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The Works Of The Right Honourable Edmund Burke, Vol. IX. (of 12)
by Edmund Burke
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It may be necessary just to state to your Lordships what a caste is. The Gentoo people, from the oldest time, have been distributed into various orders, all of them hereditary: these family orders are called castes; these castes are the fundamental part of the constitution of the Gentoo commonwealth, both in their church and in their state.

Your Lordships are born to hereditary honors in the chief of your houses; the rest mix with the people. With the Gentoos, they who are born noble can never fall into any second rank. They are divided into four orders,—the Brahmins, the Chittery, the Bice, and the Soodur, with many subdivisions in each. An eternal barrier is placed between them. The higher cannot pass into the lower; the lower cannot rise into the higher. They have all their appropriated rank, place, and situation, and their appropriated religion too, which is essentially different in its rites and ceremonies, sometimes in its object, in each of those castes. A man who is born in the highest caste, which at once unites what would be tantamount in this country to the dignity of the peerage and the ennobled sanctity of the episcopal character,—the Brahmin, who sustains these characters, if he loses his caste, does not fall into an inferior order, the Chittery, the Bice, or the Soodur, but he is thrown at once out of all ranks of society. He is precipitated from the proudest elevation of respect and honor to a bottomless abyss of contempt,—from glory to infamy,—from purity to pollution,—from sanctity to profanation. No honest occupation is open to him; his children are no longer his children; their parent loses that name; the conjugal bond is dissolved. Few survive this most terrible of all calamities. To speak to an Indian of his caste is to speak to him of his all.

But the rule of caste has, with them, given one power more to fortune than the manners of any other nation were ever known to do. For it is singular, the caste may be lost, not only by certain voluntary crimes, but by certain involuntary sufferings, disgraces, and pollutions, that are utterly out of their power to prevent. Those who have patiently submitted to imprisonment,—those who have not flinched from the scourge,—those who have been as unmoved as marble under torture,—those who have laughed at the menaces of death itself,—have instantly given way, when it has been attempted to subject them to any of those pollutions by which they lose caste. To this caste they are bound by all laws of all descriptions, human and divine; and inveterate usage has radicated it in them to a depth and with an adhesion with which no other known prejudice has been known to exist. Tyranny is therefore armed against them with a greater variety of weapons than are found in its ordinary stores.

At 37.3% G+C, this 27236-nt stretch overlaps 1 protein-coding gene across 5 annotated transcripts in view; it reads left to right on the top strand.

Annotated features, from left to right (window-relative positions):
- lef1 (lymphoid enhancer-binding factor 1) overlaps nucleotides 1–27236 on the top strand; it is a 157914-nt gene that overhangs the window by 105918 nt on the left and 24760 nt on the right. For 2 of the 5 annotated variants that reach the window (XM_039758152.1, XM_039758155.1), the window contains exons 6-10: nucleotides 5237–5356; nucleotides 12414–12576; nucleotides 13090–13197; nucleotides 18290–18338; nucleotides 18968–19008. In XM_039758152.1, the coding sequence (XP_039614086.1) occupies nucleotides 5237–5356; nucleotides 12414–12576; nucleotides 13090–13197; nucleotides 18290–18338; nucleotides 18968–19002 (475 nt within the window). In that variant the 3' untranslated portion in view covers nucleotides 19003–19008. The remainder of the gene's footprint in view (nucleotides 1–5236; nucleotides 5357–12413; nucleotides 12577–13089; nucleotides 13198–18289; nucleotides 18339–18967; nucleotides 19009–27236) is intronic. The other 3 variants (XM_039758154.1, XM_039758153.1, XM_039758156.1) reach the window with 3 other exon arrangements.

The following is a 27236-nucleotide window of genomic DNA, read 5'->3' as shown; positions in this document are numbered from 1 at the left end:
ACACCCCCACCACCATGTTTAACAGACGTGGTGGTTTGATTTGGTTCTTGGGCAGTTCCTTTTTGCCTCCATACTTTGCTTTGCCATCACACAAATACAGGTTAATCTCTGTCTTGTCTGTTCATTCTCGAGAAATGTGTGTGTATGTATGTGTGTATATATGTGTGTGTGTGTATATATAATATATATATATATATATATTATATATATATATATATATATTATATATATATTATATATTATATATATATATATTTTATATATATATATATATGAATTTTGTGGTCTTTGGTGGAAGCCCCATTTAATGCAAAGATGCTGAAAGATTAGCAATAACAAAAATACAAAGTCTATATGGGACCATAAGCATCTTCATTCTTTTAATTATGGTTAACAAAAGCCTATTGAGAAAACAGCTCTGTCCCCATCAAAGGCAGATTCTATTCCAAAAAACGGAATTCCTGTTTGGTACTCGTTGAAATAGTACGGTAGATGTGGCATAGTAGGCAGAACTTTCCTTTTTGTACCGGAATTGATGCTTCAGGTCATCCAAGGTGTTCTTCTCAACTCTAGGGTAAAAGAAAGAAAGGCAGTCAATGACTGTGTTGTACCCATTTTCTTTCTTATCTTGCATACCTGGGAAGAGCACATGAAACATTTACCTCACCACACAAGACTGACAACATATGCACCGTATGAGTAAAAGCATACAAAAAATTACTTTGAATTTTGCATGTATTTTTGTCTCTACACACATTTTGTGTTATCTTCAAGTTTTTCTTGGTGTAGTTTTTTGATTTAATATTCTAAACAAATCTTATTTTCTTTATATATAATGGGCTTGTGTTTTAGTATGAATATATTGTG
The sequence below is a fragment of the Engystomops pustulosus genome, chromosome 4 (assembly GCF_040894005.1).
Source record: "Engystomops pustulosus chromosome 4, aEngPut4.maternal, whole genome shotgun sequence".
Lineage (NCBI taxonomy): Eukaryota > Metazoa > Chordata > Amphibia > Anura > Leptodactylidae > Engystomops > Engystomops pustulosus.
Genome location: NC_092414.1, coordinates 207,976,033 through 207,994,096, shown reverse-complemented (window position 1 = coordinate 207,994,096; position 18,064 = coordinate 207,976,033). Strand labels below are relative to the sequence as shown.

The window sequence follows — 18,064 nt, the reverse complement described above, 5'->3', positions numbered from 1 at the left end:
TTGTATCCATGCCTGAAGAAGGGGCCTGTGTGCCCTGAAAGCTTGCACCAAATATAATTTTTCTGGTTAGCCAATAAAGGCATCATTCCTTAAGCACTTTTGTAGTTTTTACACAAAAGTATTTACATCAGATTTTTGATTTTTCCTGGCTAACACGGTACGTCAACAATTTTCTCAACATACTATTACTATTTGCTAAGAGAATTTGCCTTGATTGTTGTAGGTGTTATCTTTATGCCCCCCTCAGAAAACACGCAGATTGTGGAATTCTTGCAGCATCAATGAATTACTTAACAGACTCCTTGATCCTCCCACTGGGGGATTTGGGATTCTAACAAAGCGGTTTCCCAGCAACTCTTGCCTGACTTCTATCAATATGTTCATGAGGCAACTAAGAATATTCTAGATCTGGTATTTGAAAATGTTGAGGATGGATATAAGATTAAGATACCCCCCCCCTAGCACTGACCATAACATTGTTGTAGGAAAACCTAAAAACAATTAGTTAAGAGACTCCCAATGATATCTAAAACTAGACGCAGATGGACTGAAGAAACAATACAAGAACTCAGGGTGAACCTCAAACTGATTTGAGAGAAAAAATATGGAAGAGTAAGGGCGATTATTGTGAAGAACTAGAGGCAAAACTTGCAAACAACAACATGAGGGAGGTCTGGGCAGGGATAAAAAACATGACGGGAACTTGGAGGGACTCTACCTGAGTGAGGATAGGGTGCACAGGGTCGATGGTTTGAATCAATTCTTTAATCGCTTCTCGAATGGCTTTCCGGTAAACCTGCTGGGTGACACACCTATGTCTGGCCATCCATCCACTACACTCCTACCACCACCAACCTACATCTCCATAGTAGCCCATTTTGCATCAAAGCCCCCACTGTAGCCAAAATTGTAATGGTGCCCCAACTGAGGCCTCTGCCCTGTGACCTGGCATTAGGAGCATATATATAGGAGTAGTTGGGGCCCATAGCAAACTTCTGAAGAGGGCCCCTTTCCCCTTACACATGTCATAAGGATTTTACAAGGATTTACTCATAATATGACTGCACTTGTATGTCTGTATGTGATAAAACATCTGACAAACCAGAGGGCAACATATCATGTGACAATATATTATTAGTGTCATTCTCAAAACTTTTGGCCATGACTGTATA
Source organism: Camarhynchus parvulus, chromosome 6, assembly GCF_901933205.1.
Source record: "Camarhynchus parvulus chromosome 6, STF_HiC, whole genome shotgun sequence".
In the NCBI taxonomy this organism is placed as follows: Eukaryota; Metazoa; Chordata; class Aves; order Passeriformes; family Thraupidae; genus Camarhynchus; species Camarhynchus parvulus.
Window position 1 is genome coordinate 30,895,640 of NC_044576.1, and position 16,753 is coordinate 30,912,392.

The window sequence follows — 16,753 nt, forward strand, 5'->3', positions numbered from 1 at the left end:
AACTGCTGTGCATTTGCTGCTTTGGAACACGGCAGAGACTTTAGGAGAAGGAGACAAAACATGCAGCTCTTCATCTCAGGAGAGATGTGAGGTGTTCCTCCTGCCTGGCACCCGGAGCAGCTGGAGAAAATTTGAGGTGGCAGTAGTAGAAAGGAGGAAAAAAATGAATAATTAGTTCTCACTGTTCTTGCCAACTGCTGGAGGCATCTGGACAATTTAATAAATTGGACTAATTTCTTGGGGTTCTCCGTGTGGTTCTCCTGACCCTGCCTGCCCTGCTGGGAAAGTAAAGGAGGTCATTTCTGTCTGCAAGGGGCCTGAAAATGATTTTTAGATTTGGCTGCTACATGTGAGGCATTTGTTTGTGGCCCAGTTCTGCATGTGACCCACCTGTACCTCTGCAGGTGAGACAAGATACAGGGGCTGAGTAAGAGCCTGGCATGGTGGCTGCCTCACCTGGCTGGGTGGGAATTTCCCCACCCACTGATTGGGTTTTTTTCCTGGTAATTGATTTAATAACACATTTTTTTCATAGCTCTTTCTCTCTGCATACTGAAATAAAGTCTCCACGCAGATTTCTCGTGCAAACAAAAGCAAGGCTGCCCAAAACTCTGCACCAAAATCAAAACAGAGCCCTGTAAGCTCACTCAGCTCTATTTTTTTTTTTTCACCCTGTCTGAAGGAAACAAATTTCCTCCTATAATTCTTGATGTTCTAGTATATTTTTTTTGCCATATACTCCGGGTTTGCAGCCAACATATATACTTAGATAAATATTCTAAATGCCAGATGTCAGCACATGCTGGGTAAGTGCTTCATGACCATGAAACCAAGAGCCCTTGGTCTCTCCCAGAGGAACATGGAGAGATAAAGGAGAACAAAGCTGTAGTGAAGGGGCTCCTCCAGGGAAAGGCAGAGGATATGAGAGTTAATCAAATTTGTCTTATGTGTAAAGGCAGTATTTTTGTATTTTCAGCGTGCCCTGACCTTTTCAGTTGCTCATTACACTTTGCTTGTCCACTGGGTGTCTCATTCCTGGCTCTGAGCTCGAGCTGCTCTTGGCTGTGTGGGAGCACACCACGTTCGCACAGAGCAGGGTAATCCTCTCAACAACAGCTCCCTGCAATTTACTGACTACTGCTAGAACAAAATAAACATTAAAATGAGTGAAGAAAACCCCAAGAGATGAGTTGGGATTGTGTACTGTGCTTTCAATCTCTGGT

This, amongst a thousand other considerations, speaks to us in very authoritative language with what care and circumspection we ought to handle people so delicate. In the course of this trial your Lordships will see with horror the use which Mr. Hastings made, through several of his wicked and abominable instruments, chosen from the natives themselves, of these superadded means of oppression. I shall prove, in the course of this trial, that he has put his own menial domestic servant,—a wretch totally dependent,—a wretch grossly ignorant,—the common instrument of his bribery and peculation,—he has enthroned him, I say, on the first seat of ecclesiastical jurisdiction, which was to decide upon the castes of all those people, including their rank, their family, their honor, and their happiness here, and, in their judgment, their salvation hereafter. Under the awe of this power, no man dared to breathe a murmur against his tyranny. Fortified in this security, he says, "Who complains of me!"—"No, none of us dare complain of you," says the trembling Gentoo. "No! your menial servant has my caste in his power."—I shall not trouble your Lordships with mentioning others; it was enough that Cantoo Baboo, and Ginga Govind Sing, names to which your Lordships are to be familiarized hereafter,—it is enough that those persons had the caste and character of all the people of Bengal in their hands. Through them he has taken effectual security against all complaint. Your Lordships will hence discern how very necessary it is become that some other personage should intervene, should take upon him their representation, and by his freedom and his power should supply the defects arising from their servitude and their impotence. The Commons of Great Britain charge themselves with this character.